Thursday 7 June 2007

Advice From Niccoló Machiavelli (1469-1527)


"Oh, they met in a house, a very big house, in the city..." - Talks between GP and FF continue.

Before, during, and since university I have read quite a number of books on the subject of politics, yet there is one tome of the realpolitik to which I constantly return: Machiavelli's The Prince. The man simply understood the machinations of politics. The realities as opposed to the ideologies. If such an opposition even exists. Some advice then:

To the Green Party:

"One must be a fox in order to recognise traps, and a lion to frighten off wolves."

To Bertie and Fianna Fáil:

"To keep his minister up to the mark the prince, on his side, must be considerate towards him, must pay him honour, enrich him, put him in his debt, share with him both honours and responsibilities. Thus the minister will see how dependent he is on the prince; and then having riches and honours to the point of surfeit he will desire no more; holding so many offices, he cannot but fear changes. When, therefore, relations between princes and their ministers are of this kind, they can have confidence in each other; when they are otherwise, the result is always disastrous for one or the other of them."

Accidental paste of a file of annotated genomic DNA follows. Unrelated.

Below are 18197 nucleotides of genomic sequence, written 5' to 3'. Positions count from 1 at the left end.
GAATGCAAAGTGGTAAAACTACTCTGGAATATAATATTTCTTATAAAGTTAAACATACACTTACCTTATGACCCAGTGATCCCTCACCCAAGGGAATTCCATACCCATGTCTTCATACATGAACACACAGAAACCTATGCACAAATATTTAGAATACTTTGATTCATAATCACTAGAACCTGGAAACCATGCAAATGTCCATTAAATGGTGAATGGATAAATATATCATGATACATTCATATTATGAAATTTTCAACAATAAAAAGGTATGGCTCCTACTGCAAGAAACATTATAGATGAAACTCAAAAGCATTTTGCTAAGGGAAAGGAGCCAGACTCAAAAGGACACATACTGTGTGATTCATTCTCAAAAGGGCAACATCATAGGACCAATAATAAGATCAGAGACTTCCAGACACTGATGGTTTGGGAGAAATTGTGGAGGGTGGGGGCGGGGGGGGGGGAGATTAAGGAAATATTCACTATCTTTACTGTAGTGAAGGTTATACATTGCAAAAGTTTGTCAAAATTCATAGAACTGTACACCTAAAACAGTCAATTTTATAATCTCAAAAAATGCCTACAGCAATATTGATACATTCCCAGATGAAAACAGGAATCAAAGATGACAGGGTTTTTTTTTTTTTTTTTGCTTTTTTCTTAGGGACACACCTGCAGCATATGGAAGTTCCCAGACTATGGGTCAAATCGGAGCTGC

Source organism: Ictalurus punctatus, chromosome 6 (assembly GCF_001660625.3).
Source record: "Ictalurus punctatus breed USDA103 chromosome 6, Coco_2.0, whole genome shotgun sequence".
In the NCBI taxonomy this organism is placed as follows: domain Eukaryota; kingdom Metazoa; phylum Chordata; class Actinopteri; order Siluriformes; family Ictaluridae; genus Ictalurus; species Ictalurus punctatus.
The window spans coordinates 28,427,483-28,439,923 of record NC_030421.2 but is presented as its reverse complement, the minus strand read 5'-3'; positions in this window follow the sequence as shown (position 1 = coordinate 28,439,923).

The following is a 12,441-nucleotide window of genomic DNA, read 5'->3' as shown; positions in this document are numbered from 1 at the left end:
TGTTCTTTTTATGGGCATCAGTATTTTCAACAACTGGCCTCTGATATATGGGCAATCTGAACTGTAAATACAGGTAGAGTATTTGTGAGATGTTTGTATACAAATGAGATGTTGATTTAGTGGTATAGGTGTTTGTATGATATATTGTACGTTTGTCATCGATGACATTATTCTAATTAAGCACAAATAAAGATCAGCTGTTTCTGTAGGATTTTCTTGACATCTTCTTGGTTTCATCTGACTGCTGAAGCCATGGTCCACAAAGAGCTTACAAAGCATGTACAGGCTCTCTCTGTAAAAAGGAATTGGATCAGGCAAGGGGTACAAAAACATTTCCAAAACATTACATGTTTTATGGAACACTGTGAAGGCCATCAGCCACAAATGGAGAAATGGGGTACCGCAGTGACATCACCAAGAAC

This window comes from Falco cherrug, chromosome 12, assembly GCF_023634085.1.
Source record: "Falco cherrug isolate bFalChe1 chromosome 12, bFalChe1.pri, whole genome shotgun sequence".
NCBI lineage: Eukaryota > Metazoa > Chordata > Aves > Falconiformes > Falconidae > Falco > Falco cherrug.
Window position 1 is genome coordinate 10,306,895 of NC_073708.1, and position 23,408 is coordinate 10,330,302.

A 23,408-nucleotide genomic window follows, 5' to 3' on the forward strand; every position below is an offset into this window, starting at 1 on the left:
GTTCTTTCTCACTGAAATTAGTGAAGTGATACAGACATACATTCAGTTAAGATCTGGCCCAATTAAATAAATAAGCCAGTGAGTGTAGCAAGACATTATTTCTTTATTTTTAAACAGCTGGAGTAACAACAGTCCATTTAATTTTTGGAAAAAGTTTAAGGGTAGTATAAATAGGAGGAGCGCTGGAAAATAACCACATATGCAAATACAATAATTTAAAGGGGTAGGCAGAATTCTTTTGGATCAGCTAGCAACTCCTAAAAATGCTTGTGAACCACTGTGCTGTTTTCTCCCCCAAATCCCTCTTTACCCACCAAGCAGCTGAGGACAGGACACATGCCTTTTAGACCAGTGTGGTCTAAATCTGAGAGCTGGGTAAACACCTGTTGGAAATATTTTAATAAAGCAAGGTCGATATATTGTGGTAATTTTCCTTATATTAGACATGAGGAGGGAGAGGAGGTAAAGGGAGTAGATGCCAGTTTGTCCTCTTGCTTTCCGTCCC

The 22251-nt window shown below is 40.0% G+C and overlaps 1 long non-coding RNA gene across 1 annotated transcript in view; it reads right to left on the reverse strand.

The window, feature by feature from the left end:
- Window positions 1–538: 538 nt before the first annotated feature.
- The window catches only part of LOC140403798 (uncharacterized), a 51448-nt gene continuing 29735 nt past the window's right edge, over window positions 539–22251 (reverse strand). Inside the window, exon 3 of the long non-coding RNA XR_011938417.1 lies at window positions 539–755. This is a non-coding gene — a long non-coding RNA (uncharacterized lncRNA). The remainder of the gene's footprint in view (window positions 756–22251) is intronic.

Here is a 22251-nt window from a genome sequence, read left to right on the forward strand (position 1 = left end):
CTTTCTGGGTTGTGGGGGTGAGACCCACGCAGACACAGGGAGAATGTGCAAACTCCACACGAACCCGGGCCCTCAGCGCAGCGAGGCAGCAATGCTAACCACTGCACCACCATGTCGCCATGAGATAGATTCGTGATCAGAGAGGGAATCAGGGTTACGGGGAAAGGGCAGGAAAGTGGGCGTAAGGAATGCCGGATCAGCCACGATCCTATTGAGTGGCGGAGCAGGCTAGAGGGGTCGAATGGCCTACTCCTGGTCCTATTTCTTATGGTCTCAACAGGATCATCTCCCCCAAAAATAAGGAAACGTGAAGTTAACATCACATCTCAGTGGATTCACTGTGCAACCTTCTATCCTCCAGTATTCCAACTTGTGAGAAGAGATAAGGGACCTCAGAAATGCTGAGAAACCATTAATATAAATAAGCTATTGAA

A tad cynical perhaps, but not without its relevance even today. Democracy? Pah.
"Blow, blow me down. I am so sad, I don't know why..."